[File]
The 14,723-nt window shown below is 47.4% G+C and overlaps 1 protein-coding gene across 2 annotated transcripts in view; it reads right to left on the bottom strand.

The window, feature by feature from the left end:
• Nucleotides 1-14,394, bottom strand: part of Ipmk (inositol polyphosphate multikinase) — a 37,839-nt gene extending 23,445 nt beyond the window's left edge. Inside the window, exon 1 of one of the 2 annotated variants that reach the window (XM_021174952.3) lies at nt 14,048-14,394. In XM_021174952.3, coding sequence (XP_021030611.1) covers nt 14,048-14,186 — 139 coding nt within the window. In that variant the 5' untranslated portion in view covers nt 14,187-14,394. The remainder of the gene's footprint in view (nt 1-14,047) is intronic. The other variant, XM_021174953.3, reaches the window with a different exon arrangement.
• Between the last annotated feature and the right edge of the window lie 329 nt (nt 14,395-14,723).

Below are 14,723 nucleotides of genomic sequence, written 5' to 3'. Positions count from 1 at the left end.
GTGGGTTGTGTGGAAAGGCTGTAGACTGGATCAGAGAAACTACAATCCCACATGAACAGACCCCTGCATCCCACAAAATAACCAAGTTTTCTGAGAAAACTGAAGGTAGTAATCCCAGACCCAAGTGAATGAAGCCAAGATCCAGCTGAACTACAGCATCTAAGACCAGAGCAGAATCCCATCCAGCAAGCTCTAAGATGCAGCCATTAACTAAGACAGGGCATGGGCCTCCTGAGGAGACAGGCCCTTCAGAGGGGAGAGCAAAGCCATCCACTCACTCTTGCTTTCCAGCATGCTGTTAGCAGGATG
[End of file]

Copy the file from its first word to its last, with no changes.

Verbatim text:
The 14,723-nt window shown below is 47.4% G+C and overlaps 1 protein-coding gene across 2 annotated transcripts in view; it reads right to left on the bottom strand.

The window, feature by feature from the left end:
• Nucleotides 1-14,394, bottom strand: part of Ipmk (inositol polyphosphate multikinase) — a 37,839-nt gene extending 23,445 nt beyond the window's left edge. Inside the window, exon 1 of one of the 2 annotated variants that reach the window (XM_021174952.3) lies at nt 14,048-14,394. In XM_021174952.3, coding sequence (XP_021030611.1) covers nt 14,048-14,186 — 139 coding nt within the window. In that variant the 5' untranslated portion in view covers nt 14,187-14,394. The remainder of the gene's footprint in view (nt 1-14,047) is intronic. The other variant, XM_021174953.3, reaches the window with a different exon arrangement.
• Between the last annotated feature and the right edge of the window lie 329 nt (nt 14,395-14,723).

Below are 14,723 nucleotides of genomic sequence, written 5' to 3'. Positions count from 1 at the left end.
GTGGGTTGTGTGGAAAGGCTGTAGACTGGATCAGAGAAACTACAATCCCACATGAACAGACCCCTGCATCCCACAAAATAACCAAGTTTTCTGAGAAAACTGAAGGTAGTAATCCCAGACCCAAGTGAATGAAGCCAAGATCCAGCTGAACTACAGCATCTAAGACCAGAGCAGAATCCCATCCAGCAAGCTCTAAGATGCAGCCATTAACTAAGACAGGGCATGGGCCTCCTGAGGAGACAGGCCCTTCAGAGGGGAGAGCAAAGCCATCCACTCACTCTTGCTTTCCAGCATGCTGTTAGCAGGATG